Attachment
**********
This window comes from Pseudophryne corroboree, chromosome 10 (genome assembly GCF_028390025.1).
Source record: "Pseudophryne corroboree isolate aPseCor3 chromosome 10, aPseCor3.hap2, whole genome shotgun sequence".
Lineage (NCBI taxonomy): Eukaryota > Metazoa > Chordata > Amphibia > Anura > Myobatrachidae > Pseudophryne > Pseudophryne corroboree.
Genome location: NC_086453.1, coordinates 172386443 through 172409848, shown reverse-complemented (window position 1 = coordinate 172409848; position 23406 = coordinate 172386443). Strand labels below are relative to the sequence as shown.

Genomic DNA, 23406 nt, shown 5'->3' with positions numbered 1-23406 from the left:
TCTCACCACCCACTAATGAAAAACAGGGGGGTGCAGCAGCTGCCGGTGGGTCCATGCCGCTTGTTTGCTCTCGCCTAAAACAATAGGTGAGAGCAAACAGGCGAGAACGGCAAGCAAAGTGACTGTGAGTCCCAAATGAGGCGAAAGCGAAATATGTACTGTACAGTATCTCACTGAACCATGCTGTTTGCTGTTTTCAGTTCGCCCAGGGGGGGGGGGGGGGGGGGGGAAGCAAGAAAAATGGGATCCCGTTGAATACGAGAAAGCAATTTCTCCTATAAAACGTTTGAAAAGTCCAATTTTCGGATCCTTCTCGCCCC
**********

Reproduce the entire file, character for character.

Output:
This window comes from Pseudophryne corroboree, chromosome 10 (genome assembly GCF_028390025.1).
Source record: "Pseudophryne corroboree isolate aPseCor3 chromosome 10, aPseCor3.hap2, whole genome shotgun sequence".
Lineage (NCBI taxonomy): Eukaryota > Metazoa > Chordata > Amphibia > Anura > Myobatrachidae > Pseudophryne > Pseudophryne corroboree.
Genome location: NC_086453.1, coordinates 172386443 through 172409848, shown reverse-complemented (window position 1 = coordinate 172409848; position 23406 = coordinate 172386443). Strand labels below are relative to the sequence as shown.

Genomic DNA, 23406 nt, shown 5'->3' with positions numbered 1-23406 from the left:
TCTCACCACCCACTAATGAAAAACAGGGGGGTGCAGCAGCTGCCGGTGGGTCCATGCCGCTTGTTTGCTCTCGCCTAAAACAATAGGTGAGAGCAAACAGGCGAGAACGGCAAGCAAAGTGACTGTGAGTCCCAAATGAGGCGAAAGCGAAATATGTACTGTACAGTATCTCACTGAACCATGCTGTTTGCTGTTTTCAGTTCGCCCAGGGGGGGGGGGGGGGGGGGGGAAGCAAGAAAAATGGGATCCCGTTGAATACGAGAAAGCAATTTCTCCTATAAAACGTTTGAAAAGTCCAATTTTCGGATCCTTCTCGCCCC